With cyberattacks and data breaches on the rise, many companies are looking for a way to take a more proactive approach to their overall security.
One way to do that is by measuring your security posture. Security posture is a way to gauge your organization’s overall security status. A security posture assessment will help you identify weaknesses so you can better prepare your business for any threats it may face.
Read on to help you better understand why security posture is important and how to measure your organization’s posture.
Security posture is important because it allows you to gain a complete overview of how well your security strategy is or isn’t working.
A security posture assessment will help you identify weaknesses and vulnerabilities so you can proactively address them rather than waiting until after a cyber attack or data breach has happened.
Here are a few industry statistics to help illustrate just how important getting a handle on your security posture is:
- 2021 had the highest average data breach cost in 17 years. (IBM)
- Compromised credentials caused the most data breaches in 2021. (IBM)
- 70% of security and IT professionals say that security hygiene and security posture management has become increasingly challenging over the past two years. (JupiterOne)
- Nearly 7 in 10 companies experienced at least one cyber attack due to an unknown, unmanaged, or poorly managed internet-facing asset. (Enterprise Strategy Group)
- In 2021, the average cost of a data breach in the United States was $9.05 million and it took an average of 287 days to identify and contain a security breach. (IBM)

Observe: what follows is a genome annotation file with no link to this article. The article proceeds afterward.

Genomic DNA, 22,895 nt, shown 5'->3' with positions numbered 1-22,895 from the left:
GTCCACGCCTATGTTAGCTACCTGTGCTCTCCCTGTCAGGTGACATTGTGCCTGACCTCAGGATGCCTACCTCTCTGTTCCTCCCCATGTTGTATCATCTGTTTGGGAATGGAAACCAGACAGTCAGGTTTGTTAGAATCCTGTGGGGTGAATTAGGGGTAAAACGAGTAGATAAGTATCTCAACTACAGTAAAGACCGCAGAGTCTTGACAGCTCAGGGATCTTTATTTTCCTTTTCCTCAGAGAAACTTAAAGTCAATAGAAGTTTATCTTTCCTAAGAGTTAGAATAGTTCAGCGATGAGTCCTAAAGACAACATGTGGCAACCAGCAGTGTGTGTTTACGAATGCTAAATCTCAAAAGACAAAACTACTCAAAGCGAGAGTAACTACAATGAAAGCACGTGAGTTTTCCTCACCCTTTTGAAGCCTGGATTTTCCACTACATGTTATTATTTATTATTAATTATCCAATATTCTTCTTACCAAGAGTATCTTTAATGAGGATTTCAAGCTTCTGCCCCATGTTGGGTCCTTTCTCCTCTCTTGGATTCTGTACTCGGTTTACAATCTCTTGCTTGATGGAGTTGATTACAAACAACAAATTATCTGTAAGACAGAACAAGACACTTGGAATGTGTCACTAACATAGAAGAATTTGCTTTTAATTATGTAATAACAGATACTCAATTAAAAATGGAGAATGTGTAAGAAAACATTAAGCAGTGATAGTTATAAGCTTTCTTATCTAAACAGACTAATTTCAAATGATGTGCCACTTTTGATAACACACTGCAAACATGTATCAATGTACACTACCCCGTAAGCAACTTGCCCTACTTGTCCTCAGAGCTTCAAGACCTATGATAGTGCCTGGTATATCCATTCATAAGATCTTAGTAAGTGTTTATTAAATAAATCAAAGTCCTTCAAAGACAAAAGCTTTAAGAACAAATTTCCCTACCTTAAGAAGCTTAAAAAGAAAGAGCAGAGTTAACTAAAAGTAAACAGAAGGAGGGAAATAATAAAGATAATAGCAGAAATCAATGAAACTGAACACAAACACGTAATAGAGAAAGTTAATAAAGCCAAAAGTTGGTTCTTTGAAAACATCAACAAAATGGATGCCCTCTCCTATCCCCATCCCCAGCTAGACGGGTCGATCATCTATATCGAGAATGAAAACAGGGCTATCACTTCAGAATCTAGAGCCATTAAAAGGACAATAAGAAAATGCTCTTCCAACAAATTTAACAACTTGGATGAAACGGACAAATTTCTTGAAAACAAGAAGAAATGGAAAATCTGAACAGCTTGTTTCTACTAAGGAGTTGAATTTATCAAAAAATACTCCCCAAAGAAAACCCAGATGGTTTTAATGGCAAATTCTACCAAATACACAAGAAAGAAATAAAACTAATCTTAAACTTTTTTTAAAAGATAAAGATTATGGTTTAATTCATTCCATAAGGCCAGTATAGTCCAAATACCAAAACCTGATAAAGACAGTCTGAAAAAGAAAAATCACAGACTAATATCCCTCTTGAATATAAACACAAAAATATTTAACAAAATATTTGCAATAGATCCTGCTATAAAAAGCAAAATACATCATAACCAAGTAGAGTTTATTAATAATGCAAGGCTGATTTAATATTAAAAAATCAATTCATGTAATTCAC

Life has a tendency of throwing curveballs and the same can be said for business. One of the best ways to be proactive and prepared in the face of the unexpected is to, well, plan for it.
Though we’d like to think disasters (man-made and natural) won’t happen to us, not planning for those instances can leave your business in a vulnerable position.
Setting up a recovery plan will help your business bounce back and return to normalcy in a shorter time period. Your plan should include a checklist of what to do in the event of a variety of incidents.
Your team should also be instructed on who to alert and steps for minimizing the incident. One way to prepare your team is by running mock drills of different incidents so employees can feel more comfortable if a real scenario were to happen.
If you don’t know what risks your business faces, you can’t do an accurate job of addressing them. This is where a risk assessment comes into play.
A risk assessment will help you map the various threats your business faces and rank them based on the likelihood of them happening and the impact they pose.
Risk assessments are also a time to evaluate your third party vendors, as they can be a weak point in your overall business security posture.
Security awareness training, as well as training on password best practices and device management is a great way to ensure your team is up-to-date on security policies.
Training should be provided to every employee during the onboarding phase and on a regular basis for the entire staff.
To help you evaluate your company’s security posture, our friends at Secureframe created this helpful flowchart. No matter if your posture is weak, average, or strong, there are steps you can take to tighten up your security standing and put security first.